Polyurethane has many properties that make it ideal for use as a protective coating in a variety of applications. For example, it has excellent elasticity, which allows it to flex without cracking or breaking, making it ideal for use on surfaces that are subject to movement or stress.

It is also highly resistant to wear and tear, making it a good choice for high-traffic areas such as floors or furniture. In addition to its physical properties, polyurethane also has a number of benefits that make it a popular choice for use in coatings and finishes.

For example, it dries quickly and can be applied in thin, even coats, making it easy to use and allowing for a smooth, professional-looking finish. It also dries to a hard, durable surface that can be sanded and polished to a smooth finish, which helps to protect the underlying material from damage.

Why Use Shellac Before Polyurethane?


Shellac is a type of resin that forms a tight bond with the wood surface, which allows for better adhesion of the subsequent layers of finish. This improved adhesion ensures that the final finish remains intact and does not peel or flake over time.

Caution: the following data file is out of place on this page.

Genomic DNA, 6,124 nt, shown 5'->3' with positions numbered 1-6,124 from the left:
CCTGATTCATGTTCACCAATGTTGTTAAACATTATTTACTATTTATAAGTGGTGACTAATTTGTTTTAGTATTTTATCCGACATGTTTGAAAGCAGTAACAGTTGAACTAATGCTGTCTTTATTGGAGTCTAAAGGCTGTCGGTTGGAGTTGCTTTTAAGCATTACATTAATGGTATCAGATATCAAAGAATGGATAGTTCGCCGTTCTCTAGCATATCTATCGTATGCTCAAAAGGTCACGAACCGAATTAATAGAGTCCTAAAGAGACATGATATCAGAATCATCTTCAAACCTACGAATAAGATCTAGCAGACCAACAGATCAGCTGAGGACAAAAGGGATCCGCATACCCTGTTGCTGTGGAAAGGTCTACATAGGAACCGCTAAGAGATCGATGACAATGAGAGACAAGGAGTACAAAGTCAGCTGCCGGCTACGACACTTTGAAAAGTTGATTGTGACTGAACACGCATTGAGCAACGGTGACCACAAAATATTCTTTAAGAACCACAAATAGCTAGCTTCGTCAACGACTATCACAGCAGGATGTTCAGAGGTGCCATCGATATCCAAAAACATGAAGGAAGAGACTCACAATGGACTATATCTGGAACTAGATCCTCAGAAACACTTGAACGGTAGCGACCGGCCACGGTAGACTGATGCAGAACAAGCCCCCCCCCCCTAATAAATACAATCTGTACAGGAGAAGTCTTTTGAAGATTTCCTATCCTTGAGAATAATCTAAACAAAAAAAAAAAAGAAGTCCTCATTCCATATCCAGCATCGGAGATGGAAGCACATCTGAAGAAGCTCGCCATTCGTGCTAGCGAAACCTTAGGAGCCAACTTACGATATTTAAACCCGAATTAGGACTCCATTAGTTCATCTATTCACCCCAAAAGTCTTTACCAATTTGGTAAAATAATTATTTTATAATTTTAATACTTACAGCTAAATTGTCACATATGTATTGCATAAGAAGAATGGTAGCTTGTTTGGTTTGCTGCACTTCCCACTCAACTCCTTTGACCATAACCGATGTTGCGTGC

Using shellac as a base coat also provides an additional layer of protection to the wood surface. This extra layer of protection helps to extend the lifespan of the finish and makes it more durable and resistant to wear and tear.

Protective Properties

Shellac is also known for its ability to protect against moisture and other environmental elements, such as UV light, that can cause damage to wood surfaces over time. This added protection helps to keep the wood surface looking its best for longer.

Improved Appearance

By using shellac as a base coat before polyurethane, the final finish has a smoother and more even appearance. The shellac helps to fill any small cracks, gaps, or imperfections in the wood surface, creating a more uniform surface that is better suited for applying the polyurethane finish.

Additionally, the shellac also provides a more natural, warm tone to the wood that enhances its overall appearance.

How to Use Shellac Before Polyurethane